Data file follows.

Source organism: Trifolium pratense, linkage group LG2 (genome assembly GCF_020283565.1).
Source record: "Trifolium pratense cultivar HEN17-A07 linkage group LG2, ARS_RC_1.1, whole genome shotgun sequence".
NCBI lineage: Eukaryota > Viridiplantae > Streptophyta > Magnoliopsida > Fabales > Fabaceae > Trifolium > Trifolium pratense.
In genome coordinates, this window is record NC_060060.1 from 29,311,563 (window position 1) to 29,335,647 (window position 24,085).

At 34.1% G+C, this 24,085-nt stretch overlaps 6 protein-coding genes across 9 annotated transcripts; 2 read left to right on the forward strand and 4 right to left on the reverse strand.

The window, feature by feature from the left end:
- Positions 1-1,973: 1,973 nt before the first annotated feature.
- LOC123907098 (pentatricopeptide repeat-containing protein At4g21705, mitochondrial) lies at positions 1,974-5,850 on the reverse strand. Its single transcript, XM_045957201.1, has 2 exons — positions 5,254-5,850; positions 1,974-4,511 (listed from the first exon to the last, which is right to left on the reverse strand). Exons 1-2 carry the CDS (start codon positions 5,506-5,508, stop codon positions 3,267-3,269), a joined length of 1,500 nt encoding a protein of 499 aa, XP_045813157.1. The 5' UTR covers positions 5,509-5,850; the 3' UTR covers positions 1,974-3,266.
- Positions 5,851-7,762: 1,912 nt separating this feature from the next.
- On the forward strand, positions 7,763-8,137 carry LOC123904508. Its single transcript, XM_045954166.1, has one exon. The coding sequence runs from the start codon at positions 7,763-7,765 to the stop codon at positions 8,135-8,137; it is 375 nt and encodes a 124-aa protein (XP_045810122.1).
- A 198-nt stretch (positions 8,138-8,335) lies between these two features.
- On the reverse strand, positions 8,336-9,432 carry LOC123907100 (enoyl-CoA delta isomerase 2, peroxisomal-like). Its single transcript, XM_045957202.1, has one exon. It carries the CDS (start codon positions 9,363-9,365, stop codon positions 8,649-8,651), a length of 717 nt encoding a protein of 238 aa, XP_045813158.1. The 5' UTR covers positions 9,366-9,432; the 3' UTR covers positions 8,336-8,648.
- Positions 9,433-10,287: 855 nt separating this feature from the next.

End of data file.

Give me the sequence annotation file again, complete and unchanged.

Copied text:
Source organism: Trifolium pratense, linkage group LG2 (genome assembly GCF_020283565.1).
Source record: "Trifolium pratense cultivar HEN17-A07 linkage group LG2, ARS_RC_1.1, whole genome shotgun sequence".
NCBI lineage: Eukaryota > Viridiplantae > Streptophyta > Magnoliopsida > Fabales > Fabaceae > Trifolium > Trifolium pratense.
In genome coordinates, this window is record NC_060060.1 from 29,311,563 (window position 1) to 29,335,647 (window position 24,085).

At 34.1% G+C, this 24,085-nt stretch overlaps 6 protein-coding genes across 9 annotated transcripts; 2 read left to right on the forward strand and 4 right to left on the reverse strand.

The window, feature by feature from the left end:
- Positions 1-1,973: 1,973 nt before the first annotated feature.
- LOC123907098 (pentatricopeptide repeat-containing protein At4g21705, mitochondrial) lies at positions 1,974-5,850 on the reverse strand. Its single transcript, XM_045957201.1, has 2 exons — positions 5,254-5,850; positions 1,974-4,511 (listed from the first exon to the last, which is right to left on the reverse strand). Exons 1-2 carry the CDS (start codon positions 5,506-5,508, stop codon positions 3,267-3,269), a joined length of 1,500 nt encoding a protein of 499 aa, XP_045813157.1. The 5' UTR covers positions 5,509-5,850; the 3' UTR covers positions 1,974-3,266.
- Positions 5,851-7,762: 1,912 nt separating this feature from the next.
- On the forward strand, positions 7,763-8,137 carry LOC123904508. Its single transcript, XM_045954166.1, has one exon. The coding sequence runs from the start codon at positions 7,763-7,765 to the stop codon at positions 8,135-8,137; it is 375 nt and encodes a 124-aa protein (XP_045810122.1).
- A 198-nt stretch (positions 8,138-8,335) lies between these two features.
- On the reverse strand, positions 8,336-9,432 carry LOC123907100 (enoyl-CoA delta isomerase 2, peroxisomal-like). Its single transcript, XM_045957202.1, has one exon. It carries the CDS (start codon positions 9,363-9,365, stop codon positions 8,649-8,651), a length of 717 nt encoding a protein of 238 aa, XP_045813158.1. The 5' UTR covers positions 9,366-9,432; the 3' UTR covers positions 8,336-8,648.
- Positions 9,433-10,287: 855 nt separating this feature from the next.